The alienation here is quite similar to that at stake in the crisis of sacrifice. In both, what the individual offers/produces is no longer really his own. A hidden, vital link has been severed. And because of it, the individual’s efforts are empty. But is Socialism any better? In the Socialist Iron Curtain countries, the work ethic was vitiated by the realization that one’s work, done well or badly, would not increase one’s wealth but would only vanish down the bottomless toilet of the “collective good.” Is this alienation really any different from or better than that produced by industrial Capitalism?

Oh Bob, oh Bob! Why do you, you who intimate libertarian sentiments elsewhere, fall hook, line and sinker for the propaganda line your government backed by Big Business has fed you ever since, well, probably since 1917.

Marxist Socialism 101: the workers have control of the means of production. Their labour is directly related to outputs. Communes. Soviets. Today we see them in worker-run-and-controlled factories or other businesses. That’s socialism. When Marx spoke of alienation he was not proposing an alternative alienating structure that emerged in the Soviet Union. We know that one of the first things Lenin did was to suppress local soviets or communes — he suppressed the efforts towards true socialism. Lenin stripped worker control away from the means of production and (I assume) falsely called it “socialism”.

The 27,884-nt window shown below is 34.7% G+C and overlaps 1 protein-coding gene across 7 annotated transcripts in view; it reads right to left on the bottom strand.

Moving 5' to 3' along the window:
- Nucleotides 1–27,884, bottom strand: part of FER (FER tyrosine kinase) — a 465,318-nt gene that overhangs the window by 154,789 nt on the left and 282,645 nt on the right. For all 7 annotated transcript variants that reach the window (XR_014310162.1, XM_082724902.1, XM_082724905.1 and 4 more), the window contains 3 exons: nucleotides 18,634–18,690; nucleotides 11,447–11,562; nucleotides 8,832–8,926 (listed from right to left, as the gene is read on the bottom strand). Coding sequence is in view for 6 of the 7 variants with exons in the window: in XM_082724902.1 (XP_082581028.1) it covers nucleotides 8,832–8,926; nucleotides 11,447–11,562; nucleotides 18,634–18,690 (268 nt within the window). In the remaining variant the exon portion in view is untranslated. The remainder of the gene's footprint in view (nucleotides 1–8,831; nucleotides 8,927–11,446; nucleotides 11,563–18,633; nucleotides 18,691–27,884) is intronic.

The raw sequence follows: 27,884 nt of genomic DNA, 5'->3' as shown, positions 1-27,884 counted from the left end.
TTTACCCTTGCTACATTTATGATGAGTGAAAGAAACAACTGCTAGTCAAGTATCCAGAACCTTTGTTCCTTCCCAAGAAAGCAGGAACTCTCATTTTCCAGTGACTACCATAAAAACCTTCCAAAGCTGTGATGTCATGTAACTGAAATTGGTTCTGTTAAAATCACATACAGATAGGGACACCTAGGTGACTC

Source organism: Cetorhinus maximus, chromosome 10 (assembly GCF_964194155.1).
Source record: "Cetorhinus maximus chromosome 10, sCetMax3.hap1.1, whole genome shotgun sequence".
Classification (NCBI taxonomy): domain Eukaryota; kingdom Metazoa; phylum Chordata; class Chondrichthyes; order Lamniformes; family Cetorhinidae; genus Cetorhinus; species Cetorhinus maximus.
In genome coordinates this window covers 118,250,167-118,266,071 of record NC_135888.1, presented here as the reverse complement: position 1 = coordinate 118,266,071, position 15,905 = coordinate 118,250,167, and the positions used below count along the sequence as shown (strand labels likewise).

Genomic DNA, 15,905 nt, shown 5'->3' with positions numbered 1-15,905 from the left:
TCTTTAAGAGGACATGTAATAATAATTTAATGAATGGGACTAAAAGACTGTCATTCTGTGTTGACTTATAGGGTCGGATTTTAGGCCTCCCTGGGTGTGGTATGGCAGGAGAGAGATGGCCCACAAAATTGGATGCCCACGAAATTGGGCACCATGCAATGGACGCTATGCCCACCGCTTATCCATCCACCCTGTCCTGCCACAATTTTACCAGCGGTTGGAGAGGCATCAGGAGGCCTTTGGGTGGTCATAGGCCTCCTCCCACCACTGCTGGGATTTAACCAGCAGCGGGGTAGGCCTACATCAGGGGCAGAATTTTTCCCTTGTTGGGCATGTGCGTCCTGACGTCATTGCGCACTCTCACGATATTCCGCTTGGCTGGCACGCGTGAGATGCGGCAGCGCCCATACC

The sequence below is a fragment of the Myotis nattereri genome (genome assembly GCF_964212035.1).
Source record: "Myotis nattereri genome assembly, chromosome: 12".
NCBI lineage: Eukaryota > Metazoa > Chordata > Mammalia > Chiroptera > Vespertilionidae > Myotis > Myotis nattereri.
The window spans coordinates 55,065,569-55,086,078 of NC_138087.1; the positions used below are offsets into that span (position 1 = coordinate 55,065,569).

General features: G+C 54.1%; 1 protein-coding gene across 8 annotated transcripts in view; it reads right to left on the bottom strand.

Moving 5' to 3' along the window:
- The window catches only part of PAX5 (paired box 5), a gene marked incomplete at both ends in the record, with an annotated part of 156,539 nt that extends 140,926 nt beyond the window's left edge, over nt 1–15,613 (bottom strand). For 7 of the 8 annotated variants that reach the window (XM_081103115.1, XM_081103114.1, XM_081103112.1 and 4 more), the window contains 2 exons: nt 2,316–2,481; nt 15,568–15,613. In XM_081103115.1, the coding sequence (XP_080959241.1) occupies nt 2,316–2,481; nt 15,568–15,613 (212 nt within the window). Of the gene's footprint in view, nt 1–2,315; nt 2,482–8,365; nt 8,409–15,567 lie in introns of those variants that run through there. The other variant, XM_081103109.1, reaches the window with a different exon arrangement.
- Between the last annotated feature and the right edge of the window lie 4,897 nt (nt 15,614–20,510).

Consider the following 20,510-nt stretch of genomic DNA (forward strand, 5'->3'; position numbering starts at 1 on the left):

Oh, and one more thing. My university education was paid for by national taxes. I invested a lot of time and energy into acquiring what was paid for by others. I have always been grateful for the privilege I was given by society. I feel I owe something to society in return. This blog, perhaps, is one small back-payment. Bob, not everyone who gets something “for free” or without personal “cost” (though I did pay a cost in late nights, sweat and hard work) tosses it aside as nothing to be appreciated.

Damn right wing politics!



You call that socialism? I call it basic human rights

Creative Commons License